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Legislative Studies Quarterly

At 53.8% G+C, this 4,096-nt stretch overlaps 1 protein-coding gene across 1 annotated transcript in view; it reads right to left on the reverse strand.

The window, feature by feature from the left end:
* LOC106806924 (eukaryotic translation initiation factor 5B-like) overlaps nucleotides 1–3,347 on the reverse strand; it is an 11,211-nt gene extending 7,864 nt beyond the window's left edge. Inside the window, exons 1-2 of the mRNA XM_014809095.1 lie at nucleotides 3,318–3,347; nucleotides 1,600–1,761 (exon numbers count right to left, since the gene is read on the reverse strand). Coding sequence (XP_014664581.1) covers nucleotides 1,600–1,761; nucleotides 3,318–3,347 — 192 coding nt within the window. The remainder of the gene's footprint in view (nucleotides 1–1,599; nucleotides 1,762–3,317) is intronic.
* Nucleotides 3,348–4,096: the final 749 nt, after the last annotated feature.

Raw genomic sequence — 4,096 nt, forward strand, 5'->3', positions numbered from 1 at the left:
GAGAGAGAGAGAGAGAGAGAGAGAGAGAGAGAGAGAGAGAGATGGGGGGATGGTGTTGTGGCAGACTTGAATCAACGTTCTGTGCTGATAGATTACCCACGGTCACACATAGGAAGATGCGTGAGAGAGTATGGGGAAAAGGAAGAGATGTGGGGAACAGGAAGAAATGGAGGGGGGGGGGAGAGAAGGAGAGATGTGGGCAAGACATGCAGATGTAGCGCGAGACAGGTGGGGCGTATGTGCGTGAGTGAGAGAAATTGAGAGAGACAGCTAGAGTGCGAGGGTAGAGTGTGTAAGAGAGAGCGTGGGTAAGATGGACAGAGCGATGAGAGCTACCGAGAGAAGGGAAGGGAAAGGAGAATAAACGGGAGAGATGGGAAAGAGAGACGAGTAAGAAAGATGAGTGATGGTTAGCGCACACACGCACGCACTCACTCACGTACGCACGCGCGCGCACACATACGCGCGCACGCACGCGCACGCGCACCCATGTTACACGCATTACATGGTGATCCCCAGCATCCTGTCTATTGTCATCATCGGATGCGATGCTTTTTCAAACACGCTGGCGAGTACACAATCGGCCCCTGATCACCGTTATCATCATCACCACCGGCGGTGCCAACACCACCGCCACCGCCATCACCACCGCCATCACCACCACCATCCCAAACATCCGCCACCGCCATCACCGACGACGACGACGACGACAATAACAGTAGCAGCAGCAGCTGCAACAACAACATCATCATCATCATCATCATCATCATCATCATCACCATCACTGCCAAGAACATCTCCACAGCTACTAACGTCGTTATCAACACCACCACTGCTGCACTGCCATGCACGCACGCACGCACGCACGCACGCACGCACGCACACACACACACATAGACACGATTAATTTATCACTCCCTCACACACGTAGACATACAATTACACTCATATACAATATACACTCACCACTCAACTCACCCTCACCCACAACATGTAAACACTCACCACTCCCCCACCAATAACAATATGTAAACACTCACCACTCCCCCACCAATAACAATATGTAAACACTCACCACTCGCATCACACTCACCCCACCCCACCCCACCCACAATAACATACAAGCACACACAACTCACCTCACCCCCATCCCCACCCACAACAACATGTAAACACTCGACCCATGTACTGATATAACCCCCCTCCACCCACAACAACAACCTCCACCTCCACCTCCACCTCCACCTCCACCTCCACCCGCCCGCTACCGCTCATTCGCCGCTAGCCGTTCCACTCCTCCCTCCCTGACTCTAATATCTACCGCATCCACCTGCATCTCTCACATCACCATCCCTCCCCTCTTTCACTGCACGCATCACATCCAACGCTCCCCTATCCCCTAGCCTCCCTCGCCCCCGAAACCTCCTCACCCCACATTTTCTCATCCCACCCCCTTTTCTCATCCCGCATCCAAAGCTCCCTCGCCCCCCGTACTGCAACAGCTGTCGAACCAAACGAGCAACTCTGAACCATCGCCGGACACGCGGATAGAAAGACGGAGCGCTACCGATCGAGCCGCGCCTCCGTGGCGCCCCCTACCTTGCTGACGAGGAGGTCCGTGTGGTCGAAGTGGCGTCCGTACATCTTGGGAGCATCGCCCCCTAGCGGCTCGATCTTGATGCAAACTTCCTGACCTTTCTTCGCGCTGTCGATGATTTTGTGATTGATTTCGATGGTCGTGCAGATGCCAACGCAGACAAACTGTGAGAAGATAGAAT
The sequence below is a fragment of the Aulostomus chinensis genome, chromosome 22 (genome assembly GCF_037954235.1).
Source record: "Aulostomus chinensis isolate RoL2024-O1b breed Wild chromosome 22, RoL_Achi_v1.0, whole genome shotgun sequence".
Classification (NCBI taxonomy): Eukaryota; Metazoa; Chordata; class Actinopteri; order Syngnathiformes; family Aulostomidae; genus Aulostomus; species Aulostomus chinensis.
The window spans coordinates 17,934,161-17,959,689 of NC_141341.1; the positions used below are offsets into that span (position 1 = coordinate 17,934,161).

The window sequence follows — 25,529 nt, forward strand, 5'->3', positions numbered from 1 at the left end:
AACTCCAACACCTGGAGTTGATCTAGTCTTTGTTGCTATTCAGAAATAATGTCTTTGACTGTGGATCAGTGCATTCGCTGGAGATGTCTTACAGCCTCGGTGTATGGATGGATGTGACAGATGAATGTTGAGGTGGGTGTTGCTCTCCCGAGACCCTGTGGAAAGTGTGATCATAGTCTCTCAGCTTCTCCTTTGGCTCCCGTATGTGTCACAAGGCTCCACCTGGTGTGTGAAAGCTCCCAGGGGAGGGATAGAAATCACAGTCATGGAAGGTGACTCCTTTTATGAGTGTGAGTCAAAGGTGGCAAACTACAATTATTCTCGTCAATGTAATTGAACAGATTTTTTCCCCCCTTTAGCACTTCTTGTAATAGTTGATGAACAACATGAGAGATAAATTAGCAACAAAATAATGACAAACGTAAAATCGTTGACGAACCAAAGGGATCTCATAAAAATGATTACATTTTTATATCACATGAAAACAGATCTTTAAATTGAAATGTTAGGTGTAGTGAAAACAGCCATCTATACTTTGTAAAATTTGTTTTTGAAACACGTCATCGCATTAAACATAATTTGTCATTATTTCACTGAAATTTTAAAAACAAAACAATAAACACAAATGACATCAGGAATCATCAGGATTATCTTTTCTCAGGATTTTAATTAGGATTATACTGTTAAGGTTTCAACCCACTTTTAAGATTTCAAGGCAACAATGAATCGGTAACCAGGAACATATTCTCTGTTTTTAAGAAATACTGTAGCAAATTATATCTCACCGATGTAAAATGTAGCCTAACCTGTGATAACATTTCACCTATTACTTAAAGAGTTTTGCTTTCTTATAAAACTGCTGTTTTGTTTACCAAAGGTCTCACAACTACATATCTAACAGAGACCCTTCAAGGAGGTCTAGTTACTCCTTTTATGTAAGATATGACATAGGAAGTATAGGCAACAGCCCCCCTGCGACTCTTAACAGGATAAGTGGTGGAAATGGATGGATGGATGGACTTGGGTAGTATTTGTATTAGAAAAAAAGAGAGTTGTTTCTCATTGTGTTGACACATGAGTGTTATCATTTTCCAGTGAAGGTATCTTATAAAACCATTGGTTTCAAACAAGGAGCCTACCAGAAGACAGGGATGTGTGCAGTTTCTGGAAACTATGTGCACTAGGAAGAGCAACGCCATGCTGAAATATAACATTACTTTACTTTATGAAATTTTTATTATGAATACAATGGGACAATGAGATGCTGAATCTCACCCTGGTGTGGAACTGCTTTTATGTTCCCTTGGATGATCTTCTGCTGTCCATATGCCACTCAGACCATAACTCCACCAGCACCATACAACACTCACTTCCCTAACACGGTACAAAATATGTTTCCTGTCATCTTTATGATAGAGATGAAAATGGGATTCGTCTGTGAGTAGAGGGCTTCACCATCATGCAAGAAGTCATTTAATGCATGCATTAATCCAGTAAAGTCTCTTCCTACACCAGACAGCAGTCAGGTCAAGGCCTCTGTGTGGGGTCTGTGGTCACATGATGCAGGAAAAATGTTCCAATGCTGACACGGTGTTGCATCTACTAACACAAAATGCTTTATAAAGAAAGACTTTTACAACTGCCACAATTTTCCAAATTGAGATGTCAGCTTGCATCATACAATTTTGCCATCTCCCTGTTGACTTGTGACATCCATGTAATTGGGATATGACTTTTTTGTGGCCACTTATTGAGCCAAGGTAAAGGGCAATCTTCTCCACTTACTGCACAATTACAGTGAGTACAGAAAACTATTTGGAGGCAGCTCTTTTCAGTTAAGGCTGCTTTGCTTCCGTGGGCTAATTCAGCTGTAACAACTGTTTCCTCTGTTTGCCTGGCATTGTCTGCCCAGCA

Does the source of campaign funds influence legislative polarization? We develop competing theoretical expectations regarding the effects of publicly-financed elections on legislative voting behavior. To test these expectations, we leverage a natural experiment in the New Jersey Assembly in which public financing was made available to a subset of members. We find that public financing exerts substantively negligible effects on roll call voting. We then find a similar result in an examination of state legislatures. We conclude that, counter to the logic of the U.S. Supreme Court, pundits, and reformers, the source of campaign funds exerts minimal influence on polarization.